Colour prints from Blender (n00b with many questions)

Discussion in 'Technologies and Hardware' started by syndaryl, Sep 28, 2010.

  1. syndaryl
    syndaryl New Member
    I am new to the Shapeways experience, but trying to learn. I've managed to upload my first STL model and even fixed all my object thickness and manifold checks! I'm now trying to produce enough concept tests to eat up 25$ ;) Very exciting.

    I'm also going over it again to find out exactly how thick it is in places, thanks to the excellent information on the forum here. 1mm cube, go!

    A bombardment of questions for my newness:

    What format should I export to if I want a colour print (my colours are in .jpg image maps)? How do I package it up after exporting for best use by Shapeways? I'm working with Blender 2.49 but I have a couple of other options I can transfer to and then export from if needed.

    What sort of resolution should the image maps be? Currently they are for CGI rendering, which means 2000x2000 (and up) pixels, and I suspect this is way too big. Should I downsample them, or can the Shapeways software do this?

    If I have a rather fat, roundish, creature, fitting in a 1" cube, is this too small for full colour sandstone? The materials detail says it's good for larger objects, but I'm not really clear on what is "large".

    Is sandstone the only option for colour prints at the moment? Is there a better option for small things in colour?

    Is there a script for Blender to compute the volume of a figure similar to the calculation Shapeways uses? I don't need it exactly the same, just to get a good idea when I'm modeling if I have gone too far or if I'm in the right area.

    Other than varnish or shelac or some other clear coat to protect the final product, is there other finishing needed for the colour sandstone? I'm pretty tolerant of a "natural texture" surface, but a solvent soak or the like may be beyond my resources.

  2. clsn
    clsn Well-Known Member
    Surely you can find other cool stuff to buy to fill up the $25... I always can.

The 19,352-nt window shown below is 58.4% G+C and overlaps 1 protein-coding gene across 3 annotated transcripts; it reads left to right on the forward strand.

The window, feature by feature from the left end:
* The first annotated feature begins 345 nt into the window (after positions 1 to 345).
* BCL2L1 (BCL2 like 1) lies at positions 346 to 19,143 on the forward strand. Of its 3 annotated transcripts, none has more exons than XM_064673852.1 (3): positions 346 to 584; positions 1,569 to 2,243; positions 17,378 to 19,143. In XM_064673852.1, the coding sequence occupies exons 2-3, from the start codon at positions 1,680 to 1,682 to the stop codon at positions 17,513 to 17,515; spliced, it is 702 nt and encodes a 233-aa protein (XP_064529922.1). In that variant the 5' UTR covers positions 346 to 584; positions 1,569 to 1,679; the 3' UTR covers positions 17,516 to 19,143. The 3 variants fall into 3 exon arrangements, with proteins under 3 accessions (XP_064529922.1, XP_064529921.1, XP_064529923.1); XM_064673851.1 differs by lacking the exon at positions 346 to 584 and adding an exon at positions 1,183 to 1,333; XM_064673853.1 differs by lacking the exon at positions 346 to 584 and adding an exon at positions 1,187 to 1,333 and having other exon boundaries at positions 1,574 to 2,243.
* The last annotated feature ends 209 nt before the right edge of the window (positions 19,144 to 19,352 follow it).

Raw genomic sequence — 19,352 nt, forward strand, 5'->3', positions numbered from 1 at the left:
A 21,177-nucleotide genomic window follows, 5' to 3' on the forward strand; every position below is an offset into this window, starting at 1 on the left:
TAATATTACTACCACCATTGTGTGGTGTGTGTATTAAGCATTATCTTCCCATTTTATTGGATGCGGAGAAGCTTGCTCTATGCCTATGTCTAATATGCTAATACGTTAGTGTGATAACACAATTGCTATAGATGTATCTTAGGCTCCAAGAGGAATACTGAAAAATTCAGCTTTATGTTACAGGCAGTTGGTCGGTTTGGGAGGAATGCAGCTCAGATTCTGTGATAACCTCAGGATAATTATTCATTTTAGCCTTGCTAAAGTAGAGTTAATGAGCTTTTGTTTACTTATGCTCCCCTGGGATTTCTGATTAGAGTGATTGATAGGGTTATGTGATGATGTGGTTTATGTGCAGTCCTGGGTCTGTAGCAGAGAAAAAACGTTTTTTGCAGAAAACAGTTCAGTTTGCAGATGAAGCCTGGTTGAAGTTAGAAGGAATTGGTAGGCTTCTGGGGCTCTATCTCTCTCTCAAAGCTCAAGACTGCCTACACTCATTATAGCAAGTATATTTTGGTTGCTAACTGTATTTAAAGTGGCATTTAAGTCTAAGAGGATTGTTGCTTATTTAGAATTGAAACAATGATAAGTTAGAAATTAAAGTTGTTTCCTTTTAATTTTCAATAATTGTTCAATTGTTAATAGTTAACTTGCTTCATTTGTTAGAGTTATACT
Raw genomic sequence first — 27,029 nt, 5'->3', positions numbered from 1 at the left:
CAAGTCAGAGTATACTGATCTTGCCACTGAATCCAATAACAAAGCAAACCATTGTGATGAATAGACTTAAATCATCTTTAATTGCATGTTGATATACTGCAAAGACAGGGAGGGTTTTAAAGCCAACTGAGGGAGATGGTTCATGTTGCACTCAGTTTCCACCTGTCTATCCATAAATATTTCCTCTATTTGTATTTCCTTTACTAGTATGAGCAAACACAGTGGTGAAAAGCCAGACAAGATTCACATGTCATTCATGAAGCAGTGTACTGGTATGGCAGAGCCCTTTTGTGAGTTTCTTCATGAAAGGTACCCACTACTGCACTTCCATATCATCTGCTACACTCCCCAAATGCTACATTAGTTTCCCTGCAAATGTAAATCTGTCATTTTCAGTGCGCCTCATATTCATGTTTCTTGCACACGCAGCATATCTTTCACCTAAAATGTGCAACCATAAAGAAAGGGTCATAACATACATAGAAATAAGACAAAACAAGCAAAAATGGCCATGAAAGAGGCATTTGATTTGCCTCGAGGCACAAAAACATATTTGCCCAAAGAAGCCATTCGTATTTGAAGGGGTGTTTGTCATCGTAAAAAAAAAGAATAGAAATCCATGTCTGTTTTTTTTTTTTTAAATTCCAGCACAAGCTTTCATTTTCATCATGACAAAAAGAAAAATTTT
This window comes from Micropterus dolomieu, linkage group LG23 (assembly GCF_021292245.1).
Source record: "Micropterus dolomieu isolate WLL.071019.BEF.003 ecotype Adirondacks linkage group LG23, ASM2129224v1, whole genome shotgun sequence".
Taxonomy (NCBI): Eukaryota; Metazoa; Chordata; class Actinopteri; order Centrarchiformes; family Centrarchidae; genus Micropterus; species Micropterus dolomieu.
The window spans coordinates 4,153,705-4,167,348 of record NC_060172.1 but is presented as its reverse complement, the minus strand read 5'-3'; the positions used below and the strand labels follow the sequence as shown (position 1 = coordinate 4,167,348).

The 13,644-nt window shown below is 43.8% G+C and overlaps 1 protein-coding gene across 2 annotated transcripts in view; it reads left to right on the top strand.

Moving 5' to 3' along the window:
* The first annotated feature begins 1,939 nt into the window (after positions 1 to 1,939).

You need to export to VRML. Blender's export has two VRMLs, which apparently are different formats. There's the one near the top of the menu, VRML 1.0, and one that's an export script farther down, VRML97. You need VRML97. You need to have UV mapping performed on your model and everything mapped right, and zip together your JPG texture with the .wrl file and upload the zip.

    You can also make colors with different "materials" within blender, but that's only good for very simple cases.

    I bet Shapeways can do it, but you might want to just to make things easier. Figure how they're going to be mapped to the actual thing, and recognize that the resolution of the color is probably not much beyond 10 dots per mm.

    You can make smallish sandstone things, but sandstone doesn't do so great for fine detail. Fat and round are good things, but it's hard really to say. It's likely worth giving it a try.

    Just sandstone. And painting it yourself at home.

    Go to and download the Shapeways Tools script. It is a very handy thing.

    Can't help you there; I haven't had much experience or experimentation with coating or finishing sandstone. Keep us apprised of what you learn.
  3. Youknowwho4eva
    Youknowwho4eva Shapeways Employee Community Team
  4. syndaryl
    syndaryl New Member
    Oh totally... the temptation is terrible. But I've learned that changing more than one variable at a time just confuses me, so I'm keeping the first set of experiments simple. ;)

    At the moment I'm looking at various scales and materials for Mr Fat-Round to see where his center of balance ends up and how the different materials end up feeling.